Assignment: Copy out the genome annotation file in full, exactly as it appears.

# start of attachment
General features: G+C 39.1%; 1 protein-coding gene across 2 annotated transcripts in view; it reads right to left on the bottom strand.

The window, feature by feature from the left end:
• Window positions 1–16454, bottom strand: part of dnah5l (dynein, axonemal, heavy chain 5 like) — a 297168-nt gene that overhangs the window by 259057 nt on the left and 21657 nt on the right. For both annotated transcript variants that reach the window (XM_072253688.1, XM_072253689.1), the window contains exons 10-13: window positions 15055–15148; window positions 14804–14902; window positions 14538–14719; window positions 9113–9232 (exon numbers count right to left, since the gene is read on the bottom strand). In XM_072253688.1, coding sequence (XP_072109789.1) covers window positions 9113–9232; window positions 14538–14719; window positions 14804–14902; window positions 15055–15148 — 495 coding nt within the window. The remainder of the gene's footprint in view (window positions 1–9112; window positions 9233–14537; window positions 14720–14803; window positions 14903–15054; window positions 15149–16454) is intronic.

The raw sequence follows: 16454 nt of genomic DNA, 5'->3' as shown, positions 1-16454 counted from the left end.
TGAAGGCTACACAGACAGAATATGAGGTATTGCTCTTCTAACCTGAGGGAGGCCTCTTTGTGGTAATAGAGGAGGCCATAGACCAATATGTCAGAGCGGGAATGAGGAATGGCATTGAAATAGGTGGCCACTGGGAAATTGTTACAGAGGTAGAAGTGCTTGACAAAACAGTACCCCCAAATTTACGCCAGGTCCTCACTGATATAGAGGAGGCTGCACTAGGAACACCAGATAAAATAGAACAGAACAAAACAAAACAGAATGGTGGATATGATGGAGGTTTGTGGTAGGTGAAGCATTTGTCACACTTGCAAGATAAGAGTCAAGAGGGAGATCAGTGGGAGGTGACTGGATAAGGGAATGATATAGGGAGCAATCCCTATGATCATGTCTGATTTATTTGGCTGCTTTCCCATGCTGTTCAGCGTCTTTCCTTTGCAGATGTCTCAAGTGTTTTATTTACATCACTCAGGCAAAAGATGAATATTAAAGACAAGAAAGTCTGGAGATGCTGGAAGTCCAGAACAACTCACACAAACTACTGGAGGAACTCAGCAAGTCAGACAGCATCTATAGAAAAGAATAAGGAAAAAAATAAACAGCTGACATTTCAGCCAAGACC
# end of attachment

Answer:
General features: G+C 39.1%; 1 protein-coding gene across 2 annotated transcripts in view; it reads right to left on the bottom strand.

The window, feature by feature from the left end:
• Window positions 1–16454, bottom strand: part of dnah5l (dynein, axonemal, heavy chain 5 like) — a 297168-nt gene that overhangs the window by 259057 nt on the left and 21657 nt on the right. For both annotated transcript variants that reach the window (XM_072253688.1, XM_072253689.1), the window contains exons 10-13: window positions 15055–15148; window positions 14804–14902; window positions 14538–14719; window positions 9113–9232 (exon numbers count right to left, since the gene is read on the bottom strand). In XM_072253688.1, coding sequence (XP_072109789.1) covers window positions 9113–9232; window positions 14538–14719; window positions 14804–14902; window positions 15055–15148 — 495 coding nt within the window. The remainder of the gene's footprint in view (window positions 1–9112; window positions 9233–14537; window positions 14720–14803; window positions 14903–15054; window positions 15149–16454) is intronic.

The raw sequence follows: 16454 nt of genomic DNA, 5'->3' as shown, positions 1-16454 counted from the left end.
TGAAGGCTACACAGACAGAATATGAGGTATTGCTCTTCTAACCTGAGGGAGGCCTCTTTGTGGTAATAGAGGAGGCCATAGACCAATATGTCAGAGCGGGAATGAGGAATGGCATTGAAATAGGTGGCCACTGGGAAATTGTTACAGAGGTAGAAGTGCTTGACAAAACAGTACCCCCAAATTTACGCCAGGTCCTCACTGATATAGAGGAGGCTGCACTAGGAACACCAGATAAAATAGAACAGAACAAAACAAAACAGAATGGTGGATATGATGGAGGTTTGTGGTAGGTGAAGCATTTGTCACACTTGCAAGATAAGAGTCAAGAGGGAGATCAGTGGGAGGTGACTGGATAAGGGAATGATATAGGGAGCAATCCCTATGATCATGTCTGATTTATTTGGCTGCTTTCCCATGCTGTTCAGCGTCTTTCCTTTGCAGATGTCTCAAGTGTTTTATTTACATCACTCAGGCAAAAGATGAATATTAAAGACAAGAAAGTCTGGAGATGCTGGAAGTCCAGAACAACTCACACAAACTACTGGAGGAACTCAGCAAGTCAGACAGCATCTATAGAAAAGAATAAGGAAAAAAATAAACAGCTGACATTTCAGCCAAGACC